John Foley, Director, Aviation GNSS Technology, Garmin:
“The threat that LightSquared poses to Aviation GPS has been known since Garmin filed its initial test results with the FCC in January 2011. Numerous independent tests have validated these results multiple times in the ensuing months, and none of LightSquared’s proposals to date has addressed them. The recent joint statement from the Departments of Transportation and Defense noting the FAA’s finding of interference with GPS-based terrain awareness systems is just more confirmation.”

Bronson Hokuf, Principal Engineer, GPS Systems, Garmin: 
“Similarly, the threat that LightSquared poses for General Location/Navigation devices has been a matter of record for almost a year. Multiple tests since January 2011 have shown interference to a wide variety of GLN devices. LightSquared has tried to whitewash these results, even claiming last summer that 99.5 percent of GPS devices would be unaffected by its proposed operation. According to trade press reports, the latest testing at White Sands Missile Range demonstrated that a majority – 75 percent – of the GLN devices, in particular, showed harmful interference.”

Margaret Podlich, President of BoatUS:
“Boat owners take the responsibility for the safety of our family members and friends very seriously. To compromise one of their most important, reliable, and critical pieces of safety equipment, which is the essence of the Light Squared signal interference issue with GPS, is not only foolish, but irresponsible. No margin of safety should be reduced simply because a private corporation sees a new business opportunity.”

The following statement was issued Tuesday evening, December 20, by Jim Kirkland, Vice President and General Counsel of Trimble, a founding member of the Coalition to Save Our GPS:
“This latest filing simply recycles the litany of inaccurate and self-serving claims that LightSquared has made in its ongoing effort to deny its obligation to avoid harmful interference to millions of government and private GPS users. The filing entirely ignores the critical points relevant to its proposal to change the use of the mobile satellite band. First, LightSquared and its predecessors have always been prohibited from interfering with GPS.  Second, prior FCC decisions did not authorize the operation of a nationwide terrestrial broadband network in any way shape or form, LightSquared’s attempts to cherry pick irrelevant pieces of FCC decisions notwithstanding. In fact, the FCC repeatedly said that LightSquared’s predecessors would not be allowed to provide terrestrial-only service. Third, LightSquared never paid for full terrestrial rights to use its spectrum as required by law, and so cannot now claim superior rights to exploit its spectrum to the detriment of other authorized spectrum uses like GPS. Any ‘agreement’ by the commercial GPS industry to accommodate limited ancillary operations in LightSquared’s spectrum was made within this basic framework, and is not relevant to LightSquared’s current proposal. Given this basic framework, the suggestion that GPS manufacturers should have designed their equipment to accommodate a prohibited spectrum use is completely meritless.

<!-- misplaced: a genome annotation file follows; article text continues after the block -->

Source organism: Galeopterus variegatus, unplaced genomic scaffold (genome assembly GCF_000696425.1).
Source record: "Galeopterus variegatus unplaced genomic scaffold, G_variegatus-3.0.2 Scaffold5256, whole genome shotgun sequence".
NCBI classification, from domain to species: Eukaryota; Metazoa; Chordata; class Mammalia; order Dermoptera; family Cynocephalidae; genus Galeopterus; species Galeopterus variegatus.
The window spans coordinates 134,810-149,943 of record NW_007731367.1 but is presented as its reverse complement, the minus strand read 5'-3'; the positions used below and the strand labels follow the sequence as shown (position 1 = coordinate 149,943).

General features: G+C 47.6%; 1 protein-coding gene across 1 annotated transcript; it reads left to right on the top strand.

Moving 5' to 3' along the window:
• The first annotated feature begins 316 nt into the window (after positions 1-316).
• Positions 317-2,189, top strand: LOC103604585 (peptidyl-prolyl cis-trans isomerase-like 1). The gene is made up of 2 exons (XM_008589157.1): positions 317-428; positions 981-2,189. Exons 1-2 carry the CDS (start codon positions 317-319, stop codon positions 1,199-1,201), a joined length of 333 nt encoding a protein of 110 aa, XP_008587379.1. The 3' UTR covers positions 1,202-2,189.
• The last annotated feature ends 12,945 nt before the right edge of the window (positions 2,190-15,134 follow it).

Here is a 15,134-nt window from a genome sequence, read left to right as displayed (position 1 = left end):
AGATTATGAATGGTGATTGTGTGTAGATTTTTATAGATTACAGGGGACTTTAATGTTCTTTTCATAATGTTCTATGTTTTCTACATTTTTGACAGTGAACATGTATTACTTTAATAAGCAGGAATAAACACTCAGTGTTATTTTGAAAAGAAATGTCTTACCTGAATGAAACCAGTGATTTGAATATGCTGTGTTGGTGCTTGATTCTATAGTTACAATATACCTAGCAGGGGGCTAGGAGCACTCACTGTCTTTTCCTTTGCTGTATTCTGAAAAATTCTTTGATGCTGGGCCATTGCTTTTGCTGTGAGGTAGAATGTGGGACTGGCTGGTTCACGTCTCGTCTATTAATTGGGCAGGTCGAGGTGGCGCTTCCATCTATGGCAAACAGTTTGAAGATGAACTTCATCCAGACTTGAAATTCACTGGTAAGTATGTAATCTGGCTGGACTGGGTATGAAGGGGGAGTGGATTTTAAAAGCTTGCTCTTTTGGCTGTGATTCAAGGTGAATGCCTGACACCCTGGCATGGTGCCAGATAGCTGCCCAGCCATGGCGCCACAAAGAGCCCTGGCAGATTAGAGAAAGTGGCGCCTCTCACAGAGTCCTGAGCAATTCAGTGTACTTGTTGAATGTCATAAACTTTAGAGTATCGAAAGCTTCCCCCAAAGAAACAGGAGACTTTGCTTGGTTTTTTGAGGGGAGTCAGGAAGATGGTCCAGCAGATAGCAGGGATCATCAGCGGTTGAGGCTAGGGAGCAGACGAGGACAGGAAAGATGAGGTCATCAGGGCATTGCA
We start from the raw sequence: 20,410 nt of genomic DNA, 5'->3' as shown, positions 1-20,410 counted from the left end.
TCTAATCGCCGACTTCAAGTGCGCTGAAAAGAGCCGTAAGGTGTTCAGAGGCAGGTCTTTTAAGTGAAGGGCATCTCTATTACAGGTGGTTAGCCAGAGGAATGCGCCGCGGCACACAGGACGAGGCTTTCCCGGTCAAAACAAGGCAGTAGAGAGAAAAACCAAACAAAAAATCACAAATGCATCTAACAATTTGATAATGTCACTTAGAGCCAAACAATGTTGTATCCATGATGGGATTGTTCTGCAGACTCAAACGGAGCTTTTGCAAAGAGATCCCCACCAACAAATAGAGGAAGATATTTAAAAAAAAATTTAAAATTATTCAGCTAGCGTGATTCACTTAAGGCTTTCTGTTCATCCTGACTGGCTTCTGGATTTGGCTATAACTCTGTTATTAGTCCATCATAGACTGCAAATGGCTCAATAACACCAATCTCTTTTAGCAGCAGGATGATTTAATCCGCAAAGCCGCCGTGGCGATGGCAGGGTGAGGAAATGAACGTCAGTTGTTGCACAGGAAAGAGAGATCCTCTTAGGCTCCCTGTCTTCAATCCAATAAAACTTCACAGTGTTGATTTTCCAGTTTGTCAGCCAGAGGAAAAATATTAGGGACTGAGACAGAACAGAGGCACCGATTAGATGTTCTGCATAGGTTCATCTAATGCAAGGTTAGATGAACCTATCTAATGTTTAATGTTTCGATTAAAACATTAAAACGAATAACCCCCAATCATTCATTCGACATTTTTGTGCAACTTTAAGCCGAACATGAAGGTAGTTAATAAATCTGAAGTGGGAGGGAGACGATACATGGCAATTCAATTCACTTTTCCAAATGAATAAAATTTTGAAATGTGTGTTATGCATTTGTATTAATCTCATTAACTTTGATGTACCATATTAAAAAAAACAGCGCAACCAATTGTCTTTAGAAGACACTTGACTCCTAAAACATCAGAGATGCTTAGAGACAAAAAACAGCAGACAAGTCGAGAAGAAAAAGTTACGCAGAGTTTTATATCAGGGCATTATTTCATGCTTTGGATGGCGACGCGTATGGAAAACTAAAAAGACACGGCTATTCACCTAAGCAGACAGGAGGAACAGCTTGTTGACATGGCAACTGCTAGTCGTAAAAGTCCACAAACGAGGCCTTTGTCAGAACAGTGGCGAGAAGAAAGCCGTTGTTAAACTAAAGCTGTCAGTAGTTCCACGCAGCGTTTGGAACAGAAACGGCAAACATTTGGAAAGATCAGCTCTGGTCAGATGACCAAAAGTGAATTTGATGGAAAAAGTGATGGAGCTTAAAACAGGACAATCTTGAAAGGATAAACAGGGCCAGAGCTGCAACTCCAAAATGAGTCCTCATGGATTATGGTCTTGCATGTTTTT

“In its January 2011 order, the Commission made clear that LightSquared would not be permitted to commence operations until it had demonstrated that it would not interfere with GPS. LightSquared did not challenge this condition at the time, and has to live up to it. There is overwhelming technical evidence – the most recent of which was released by the Government just last week – that this condition has not been satisfied."

19 December 2011

Security: The Next Generation Location Based Service

Location-aware phones are ushering in a new generation of value added apps and services. Location Based Services (LBS) allow users to share their location with friends and loved ones, find out about nearby shopping specials, or even leave virtual 'post-it notes' to remind you of something when you arrive at work or home.

A  recent episode of Tech News Today highlighted how banks can use LOC-Aid's (pronounced loke-aid) services for fraud prevention. Click here to watch the segment of Tech News Today Episode 390 where host Tom Merritt explains how LOC-Aid can turn your phone into a tool to combat financial fraud.